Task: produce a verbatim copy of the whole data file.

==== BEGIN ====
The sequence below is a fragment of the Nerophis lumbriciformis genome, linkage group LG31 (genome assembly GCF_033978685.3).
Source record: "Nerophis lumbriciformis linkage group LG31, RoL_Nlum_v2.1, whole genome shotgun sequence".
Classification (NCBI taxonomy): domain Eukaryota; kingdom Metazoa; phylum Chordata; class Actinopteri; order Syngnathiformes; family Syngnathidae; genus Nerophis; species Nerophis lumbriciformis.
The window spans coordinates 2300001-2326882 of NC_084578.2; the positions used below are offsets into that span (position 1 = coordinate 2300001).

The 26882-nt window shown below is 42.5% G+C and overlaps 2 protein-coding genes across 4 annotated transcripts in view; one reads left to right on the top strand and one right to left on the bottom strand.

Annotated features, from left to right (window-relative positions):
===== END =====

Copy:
The sequence below is a fragment of the Nerophis lumbriciformis genome, linkage group LG31 (genome assembly GCF_033978685.3).
Source record: "Nerophis lumbriciformis linkage group LG31, RoL_Nlum_v2.1, whole genome shotgun sequence".
Classification (NCBI taxonomy): domain Eukaryota; kingdom Metazoa; phylum Chordata; class Actinopteri; order Syngnathiformes; family Syngnathidae; genus Nerophis; species Nerophis lumbriciformis.
The window spans coordinates 2300001-2326882 of NC_084578.2; the positions used below are offsets into that span (position 1 = coordinate 2300001).

The 26882-nt window shown below is 42.5% G+C and overlaps 2 protein-coding genes across 4 annotated transcripts in view; one reads left to right on the top strand and one right to left on the bottom strand.

Annotated features, from left to right (window-relative positions):